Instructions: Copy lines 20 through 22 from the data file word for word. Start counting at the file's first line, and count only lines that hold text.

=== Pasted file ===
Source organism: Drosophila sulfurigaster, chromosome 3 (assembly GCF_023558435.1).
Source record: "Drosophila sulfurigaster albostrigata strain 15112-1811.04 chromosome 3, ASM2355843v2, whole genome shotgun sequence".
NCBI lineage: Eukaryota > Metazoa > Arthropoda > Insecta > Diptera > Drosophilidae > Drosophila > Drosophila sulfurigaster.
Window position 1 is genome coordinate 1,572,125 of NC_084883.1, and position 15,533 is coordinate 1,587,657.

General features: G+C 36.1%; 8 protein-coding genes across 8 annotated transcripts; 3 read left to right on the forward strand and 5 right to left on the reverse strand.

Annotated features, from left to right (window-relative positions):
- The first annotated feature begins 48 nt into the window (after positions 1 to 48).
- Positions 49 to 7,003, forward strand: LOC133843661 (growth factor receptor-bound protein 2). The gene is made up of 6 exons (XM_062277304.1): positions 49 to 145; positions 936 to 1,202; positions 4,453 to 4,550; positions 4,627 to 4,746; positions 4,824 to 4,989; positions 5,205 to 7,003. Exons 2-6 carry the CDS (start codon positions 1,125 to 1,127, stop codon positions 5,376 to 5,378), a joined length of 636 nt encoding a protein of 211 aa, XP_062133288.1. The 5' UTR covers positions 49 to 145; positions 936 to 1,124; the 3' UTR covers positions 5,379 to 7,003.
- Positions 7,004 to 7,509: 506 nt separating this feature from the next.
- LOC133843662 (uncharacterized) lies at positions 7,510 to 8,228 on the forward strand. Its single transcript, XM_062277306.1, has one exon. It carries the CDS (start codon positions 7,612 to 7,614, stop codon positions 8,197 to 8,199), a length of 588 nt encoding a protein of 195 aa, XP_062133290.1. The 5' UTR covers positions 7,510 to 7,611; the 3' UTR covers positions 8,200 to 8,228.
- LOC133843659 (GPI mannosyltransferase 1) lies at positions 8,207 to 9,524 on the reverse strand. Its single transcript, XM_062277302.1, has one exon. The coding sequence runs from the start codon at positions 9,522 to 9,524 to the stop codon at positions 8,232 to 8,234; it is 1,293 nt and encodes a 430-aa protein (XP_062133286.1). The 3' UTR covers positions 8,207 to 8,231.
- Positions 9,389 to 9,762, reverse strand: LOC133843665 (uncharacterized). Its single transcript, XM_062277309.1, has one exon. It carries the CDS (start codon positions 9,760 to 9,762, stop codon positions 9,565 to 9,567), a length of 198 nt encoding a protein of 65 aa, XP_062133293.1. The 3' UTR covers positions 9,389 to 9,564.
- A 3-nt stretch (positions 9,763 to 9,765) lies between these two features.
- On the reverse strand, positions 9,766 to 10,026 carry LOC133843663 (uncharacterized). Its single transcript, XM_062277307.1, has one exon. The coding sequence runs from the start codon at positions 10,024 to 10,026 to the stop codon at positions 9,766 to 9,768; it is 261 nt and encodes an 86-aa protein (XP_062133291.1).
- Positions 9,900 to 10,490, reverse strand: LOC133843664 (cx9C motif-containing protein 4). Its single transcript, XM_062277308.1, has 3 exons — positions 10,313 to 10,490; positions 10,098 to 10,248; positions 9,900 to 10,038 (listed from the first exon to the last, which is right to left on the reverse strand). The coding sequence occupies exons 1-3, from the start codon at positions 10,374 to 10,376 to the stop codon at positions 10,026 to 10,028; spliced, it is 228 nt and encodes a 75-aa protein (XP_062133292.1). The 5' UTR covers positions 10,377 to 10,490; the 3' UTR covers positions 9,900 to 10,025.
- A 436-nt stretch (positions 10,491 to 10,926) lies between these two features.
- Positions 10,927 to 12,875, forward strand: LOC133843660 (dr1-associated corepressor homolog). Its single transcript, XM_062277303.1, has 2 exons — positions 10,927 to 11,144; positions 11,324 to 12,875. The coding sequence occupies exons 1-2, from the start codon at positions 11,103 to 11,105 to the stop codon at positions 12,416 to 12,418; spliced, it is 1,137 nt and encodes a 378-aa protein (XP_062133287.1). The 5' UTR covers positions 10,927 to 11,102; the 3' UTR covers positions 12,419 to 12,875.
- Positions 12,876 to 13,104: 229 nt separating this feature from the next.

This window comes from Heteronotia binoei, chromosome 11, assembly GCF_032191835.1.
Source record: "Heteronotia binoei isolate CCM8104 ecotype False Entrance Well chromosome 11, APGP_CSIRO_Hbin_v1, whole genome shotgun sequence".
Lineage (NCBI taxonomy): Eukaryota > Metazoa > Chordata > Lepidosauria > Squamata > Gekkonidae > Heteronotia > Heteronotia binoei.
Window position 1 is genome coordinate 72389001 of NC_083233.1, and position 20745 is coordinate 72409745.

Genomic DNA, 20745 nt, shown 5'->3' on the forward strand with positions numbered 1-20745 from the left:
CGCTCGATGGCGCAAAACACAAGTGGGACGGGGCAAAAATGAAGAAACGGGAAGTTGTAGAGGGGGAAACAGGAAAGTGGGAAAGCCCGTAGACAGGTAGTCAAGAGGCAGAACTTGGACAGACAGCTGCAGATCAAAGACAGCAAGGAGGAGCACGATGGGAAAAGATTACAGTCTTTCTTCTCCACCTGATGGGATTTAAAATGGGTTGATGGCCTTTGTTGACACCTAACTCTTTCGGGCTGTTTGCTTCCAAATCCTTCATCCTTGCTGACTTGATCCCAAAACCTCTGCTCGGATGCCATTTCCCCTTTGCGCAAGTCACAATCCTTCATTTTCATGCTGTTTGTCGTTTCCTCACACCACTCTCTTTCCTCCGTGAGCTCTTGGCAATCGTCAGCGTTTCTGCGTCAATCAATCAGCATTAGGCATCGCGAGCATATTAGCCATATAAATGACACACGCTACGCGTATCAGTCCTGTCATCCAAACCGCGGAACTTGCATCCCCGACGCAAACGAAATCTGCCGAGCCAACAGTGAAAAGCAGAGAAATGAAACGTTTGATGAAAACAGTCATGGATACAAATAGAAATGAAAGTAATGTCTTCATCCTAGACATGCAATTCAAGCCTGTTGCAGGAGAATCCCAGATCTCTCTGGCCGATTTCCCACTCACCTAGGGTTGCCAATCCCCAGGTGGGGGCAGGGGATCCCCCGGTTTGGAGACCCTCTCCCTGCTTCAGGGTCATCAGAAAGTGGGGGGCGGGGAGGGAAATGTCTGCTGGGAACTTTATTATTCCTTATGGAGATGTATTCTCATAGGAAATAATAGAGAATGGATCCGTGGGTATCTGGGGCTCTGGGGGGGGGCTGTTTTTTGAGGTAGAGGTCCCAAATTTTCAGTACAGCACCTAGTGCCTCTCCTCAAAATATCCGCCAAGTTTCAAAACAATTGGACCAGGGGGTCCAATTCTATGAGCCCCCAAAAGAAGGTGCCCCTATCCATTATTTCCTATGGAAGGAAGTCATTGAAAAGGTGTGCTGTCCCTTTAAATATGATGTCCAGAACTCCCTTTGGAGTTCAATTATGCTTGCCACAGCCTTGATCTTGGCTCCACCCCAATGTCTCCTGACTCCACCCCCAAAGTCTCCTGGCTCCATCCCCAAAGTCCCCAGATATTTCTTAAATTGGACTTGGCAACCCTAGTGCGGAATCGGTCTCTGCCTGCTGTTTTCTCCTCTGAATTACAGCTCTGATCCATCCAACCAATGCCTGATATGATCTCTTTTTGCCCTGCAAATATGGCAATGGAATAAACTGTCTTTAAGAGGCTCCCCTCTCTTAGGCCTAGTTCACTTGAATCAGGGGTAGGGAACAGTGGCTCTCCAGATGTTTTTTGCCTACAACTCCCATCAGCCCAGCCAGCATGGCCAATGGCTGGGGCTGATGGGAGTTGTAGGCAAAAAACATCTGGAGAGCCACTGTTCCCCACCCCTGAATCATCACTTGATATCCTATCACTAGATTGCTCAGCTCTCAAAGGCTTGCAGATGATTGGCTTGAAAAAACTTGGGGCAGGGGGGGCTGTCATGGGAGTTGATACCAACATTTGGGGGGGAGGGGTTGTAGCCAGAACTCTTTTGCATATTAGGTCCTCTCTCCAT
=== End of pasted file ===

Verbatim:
Source record: "Heteronotia binoei isolate CCM8104 ecotype False Entrance Well chromosome 11, APGP_CSIRO_Hbin_v1, whole genome shotgun sequence".
Lineage (NCBI taxonomy): Eukaryota > Metazoa > Chordata > Lepidosauria > Squamata > Gekkonidae > Heteronotia > Heteronotia binoei.
Window position 1 is genome coordinate 72389001 of NC_083233.1, and position 20745 is coordinate 72409745.